The trend for toothpastes for children was similar to that for toothpastes for adults. Children's toothpastes with sodium lauryl sulfate showed very low LC50 values ​​of less than 5%, whereas children's toothpastes with cocamidopropyl betaine as the sole surfactant had LC50 values ​​of over 95%. However, as soon as Cocamidopropyl Betaine was mixed with another surfactant or other surfactants were used, significantly lower LC50 values ​​were again detectable.

Clinical relevance

The clinical relevance of the two studies presented must of course be assessed with caution [3]. The two studies are purely laboratory studies in which all influences, be it from the user of the toothpaste or from the environment, were excluded. For example, it must be remembered that the oral mucosa is normally protected by several factors, whereas the cells in the laboratory test were exposed to the toothpaste protrusions without protection. Protection by the natural saliva film was not simulated, nor was the natural barrier of the tissue or a possible immunological response taken into account. In this respect, it can be assumed that much higher concentrations are necessary in everyday use in order to provoke any damage to the mucous membrane. Clinical reports confirm that damage can occur, however [6,9,11]. It should also be borne in mind that some surfactants have caused little or no damage even in the vulnerable system of cell culture. The statement that cocamidopropyl betaine is equally toxic or even more toxic than sodium lauryl sulfate in various studies cannot be confirmed by the two studies described and requires further investigations.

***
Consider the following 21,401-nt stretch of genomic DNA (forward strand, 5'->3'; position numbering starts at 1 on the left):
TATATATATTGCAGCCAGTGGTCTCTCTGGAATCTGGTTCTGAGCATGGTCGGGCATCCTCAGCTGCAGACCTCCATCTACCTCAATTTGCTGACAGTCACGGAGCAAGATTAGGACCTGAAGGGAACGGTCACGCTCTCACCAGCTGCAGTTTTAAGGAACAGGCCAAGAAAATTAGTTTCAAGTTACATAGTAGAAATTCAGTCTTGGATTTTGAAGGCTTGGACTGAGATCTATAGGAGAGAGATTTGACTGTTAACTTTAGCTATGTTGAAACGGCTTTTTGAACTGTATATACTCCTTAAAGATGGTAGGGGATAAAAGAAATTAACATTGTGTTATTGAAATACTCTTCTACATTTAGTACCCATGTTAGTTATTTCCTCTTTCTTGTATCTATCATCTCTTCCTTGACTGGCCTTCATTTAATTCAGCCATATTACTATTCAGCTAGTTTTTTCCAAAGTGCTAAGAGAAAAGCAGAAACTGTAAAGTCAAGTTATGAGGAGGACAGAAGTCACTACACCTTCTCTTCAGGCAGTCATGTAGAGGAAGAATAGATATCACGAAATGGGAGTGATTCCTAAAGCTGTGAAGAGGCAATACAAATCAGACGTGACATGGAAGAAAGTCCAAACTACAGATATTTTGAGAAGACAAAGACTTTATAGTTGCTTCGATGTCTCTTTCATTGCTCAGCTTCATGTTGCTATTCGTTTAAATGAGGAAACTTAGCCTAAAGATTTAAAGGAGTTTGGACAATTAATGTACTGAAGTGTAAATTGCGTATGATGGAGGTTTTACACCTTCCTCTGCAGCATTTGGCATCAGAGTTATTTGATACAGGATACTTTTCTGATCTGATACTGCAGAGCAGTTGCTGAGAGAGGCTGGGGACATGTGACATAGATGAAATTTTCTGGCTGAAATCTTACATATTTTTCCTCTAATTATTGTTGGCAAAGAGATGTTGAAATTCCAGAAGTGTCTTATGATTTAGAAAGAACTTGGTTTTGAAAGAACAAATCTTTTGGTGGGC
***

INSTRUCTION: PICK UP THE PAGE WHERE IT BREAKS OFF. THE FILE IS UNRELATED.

Conclusion and recommendations for practice

In summary, it can be said without a doubt that the type of surfactants in the toothpaste has an influence on the cells of the oral mucosa. As a result, we recommend that sensitive adults, especially those with repeated aphthous ulcers, pay close attention to the ingredients and, in particular, to the surfactants used. For children, age-appropriate toothpastes should be used, also due to the fluoride concentration, and attention should also be paid to the ingredients here. Across all age groups, we recommend rinsing your mouth with at least a little water after brushing your teeth. People / children with a high risk of tooth decay can then rinse with a fluoride-containing mouth rinse in order to take advantage of the fluoride depot on the oral mucosa, without keeping other components of the toothpaste in the mouth for longer than necessary.